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It seemed, at times, an act of profound selfishness, to have a child so that I might become a parent; but selfish, too, to have a child and stay the same, or not to have one - unless the only honest choice would have been to try to become this kinder version of myself without the need to bring another into it . . .
In Sight a woman recounts her progress to motherhood, while remembering the death of her own mother, and the childhood summers she spent with her psychoanalyst grandmother. Woven among these personal recollections are significant events in medical history: Wilhelm Rontgen's discovery of the X-ray and his production of an image of his wife's hand; Sigmund Freud's development of psychoanalysis and the work that he did with his daughter, Anna; John Hunter's attempts to set surgery on a scientific footing and his work, as a collaborator with his brother William and the artist Jan van Rymsdyk, on the anatomy of pregnant bodies. What emerges is the realisation that while the search for understanding might not lead us to an absolute truth, it is an end in itself.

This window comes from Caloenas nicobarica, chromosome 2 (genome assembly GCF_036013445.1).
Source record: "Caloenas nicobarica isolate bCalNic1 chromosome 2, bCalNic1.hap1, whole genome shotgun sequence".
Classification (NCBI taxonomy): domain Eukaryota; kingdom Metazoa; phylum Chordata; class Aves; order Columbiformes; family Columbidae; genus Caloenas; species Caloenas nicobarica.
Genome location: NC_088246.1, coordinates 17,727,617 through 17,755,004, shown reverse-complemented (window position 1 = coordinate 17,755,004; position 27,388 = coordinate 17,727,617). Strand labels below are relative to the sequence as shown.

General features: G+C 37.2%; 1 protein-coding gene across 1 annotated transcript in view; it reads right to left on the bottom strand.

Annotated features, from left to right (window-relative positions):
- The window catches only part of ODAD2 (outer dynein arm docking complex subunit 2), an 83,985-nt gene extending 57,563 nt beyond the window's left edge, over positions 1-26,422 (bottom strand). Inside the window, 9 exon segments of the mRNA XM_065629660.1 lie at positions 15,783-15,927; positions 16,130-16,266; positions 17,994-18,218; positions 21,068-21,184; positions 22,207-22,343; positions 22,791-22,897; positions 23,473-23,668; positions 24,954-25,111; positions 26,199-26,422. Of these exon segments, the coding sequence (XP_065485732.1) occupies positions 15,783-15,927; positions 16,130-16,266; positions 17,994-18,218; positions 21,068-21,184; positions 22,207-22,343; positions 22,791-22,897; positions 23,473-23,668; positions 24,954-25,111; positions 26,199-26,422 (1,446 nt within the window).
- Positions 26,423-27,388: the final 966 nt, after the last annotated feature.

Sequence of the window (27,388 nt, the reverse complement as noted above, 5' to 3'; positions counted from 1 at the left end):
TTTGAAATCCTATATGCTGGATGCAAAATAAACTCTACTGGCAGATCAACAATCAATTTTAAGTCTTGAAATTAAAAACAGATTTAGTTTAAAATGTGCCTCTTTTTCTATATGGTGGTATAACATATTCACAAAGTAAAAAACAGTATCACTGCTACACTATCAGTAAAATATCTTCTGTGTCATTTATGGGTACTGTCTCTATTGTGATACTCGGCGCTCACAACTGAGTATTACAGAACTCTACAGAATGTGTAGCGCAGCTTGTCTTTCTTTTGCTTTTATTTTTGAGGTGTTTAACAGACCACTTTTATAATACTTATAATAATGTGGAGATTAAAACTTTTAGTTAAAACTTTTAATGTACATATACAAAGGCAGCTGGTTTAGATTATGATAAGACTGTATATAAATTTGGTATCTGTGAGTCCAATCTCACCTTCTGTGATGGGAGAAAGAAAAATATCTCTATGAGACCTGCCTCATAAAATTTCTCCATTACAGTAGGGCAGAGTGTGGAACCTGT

Wonderfully intelligent, brilliantly written and deeply moving, Sight is a novel about how we see others, and how we might know ourselves.